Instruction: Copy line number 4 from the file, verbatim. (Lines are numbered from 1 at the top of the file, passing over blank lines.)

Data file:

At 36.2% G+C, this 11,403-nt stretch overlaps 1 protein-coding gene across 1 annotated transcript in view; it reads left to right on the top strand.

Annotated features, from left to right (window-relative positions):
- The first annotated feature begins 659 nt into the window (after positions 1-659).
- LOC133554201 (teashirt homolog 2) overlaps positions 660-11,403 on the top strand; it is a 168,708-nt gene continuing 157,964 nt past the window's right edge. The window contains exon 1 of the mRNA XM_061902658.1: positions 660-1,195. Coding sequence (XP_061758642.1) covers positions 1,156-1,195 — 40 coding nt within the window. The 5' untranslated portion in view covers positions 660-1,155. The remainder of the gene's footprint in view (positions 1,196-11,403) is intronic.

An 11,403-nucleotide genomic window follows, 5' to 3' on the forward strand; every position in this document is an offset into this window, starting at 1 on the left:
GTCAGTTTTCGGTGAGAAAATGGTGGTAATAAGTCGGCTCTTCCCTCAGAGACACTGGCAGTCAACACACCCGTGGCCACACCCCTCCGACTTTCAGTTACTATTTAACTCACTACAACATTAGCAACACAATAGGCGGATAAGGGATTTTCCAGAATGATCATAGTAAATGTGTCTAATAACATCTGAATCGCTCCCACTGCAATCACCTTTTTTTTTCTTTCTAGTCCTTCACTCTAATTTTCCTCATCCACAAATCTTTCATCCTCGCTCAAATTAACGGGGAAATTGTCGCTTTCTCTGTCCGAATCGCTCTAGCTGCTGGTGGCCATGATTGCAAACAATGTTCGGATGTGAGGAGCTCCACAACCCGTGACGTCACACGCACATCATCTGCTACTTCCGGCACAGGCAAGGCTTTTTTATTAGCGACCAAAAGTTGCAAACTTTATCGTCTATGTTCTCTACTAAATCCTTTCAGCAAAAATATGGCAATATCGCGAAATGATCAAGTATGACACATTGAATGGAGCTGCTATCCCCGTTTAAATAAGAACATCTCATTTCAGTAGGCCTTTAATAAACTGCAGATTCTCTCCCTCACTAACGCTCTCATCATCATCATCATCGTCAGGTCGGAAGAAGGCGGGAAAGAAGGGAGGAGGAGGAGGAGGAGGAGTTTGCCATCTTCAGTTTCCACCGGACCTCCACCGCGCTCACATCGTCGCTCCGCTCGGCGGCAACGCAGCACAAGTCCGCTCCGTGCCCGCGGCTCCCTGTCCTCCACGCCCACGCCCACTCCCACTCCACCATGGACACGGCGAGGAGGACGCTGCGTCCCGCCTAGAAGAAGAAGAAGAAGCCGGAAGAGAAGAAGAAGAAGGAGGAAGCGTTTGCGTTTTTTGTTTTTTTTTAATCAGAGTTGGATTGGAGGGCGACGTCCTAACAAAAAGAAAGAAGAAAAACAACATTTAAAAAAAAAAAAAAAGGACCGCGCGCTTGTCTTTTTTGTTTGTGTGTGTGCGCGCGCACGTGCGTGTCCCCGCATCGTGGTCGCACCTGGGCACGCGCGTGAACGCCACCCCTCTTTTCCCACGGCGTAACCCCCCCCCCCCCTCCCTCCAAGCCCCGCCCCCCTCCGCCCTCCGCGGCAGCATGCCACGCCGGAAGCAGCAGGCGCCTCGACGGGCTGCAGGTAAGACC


- LOC133554201 (teashirt homolog 2) overlaps positions 660-11,403 on the top strand; it is a 168,708-nt gene continuing 157,964 nt past the window's right edge. The window contains exon 1 of the mRNA XM_061902658.1: positions 660-1,195. Coding sequence (XP_061758642.1) covers positions 1,156-1,195 — 40 coding nt within the window. The 5' untranslated portion in view covers positions 660-1,155. The remainder of the gene's footprint in view (positions 1,196-11,403) is intronic.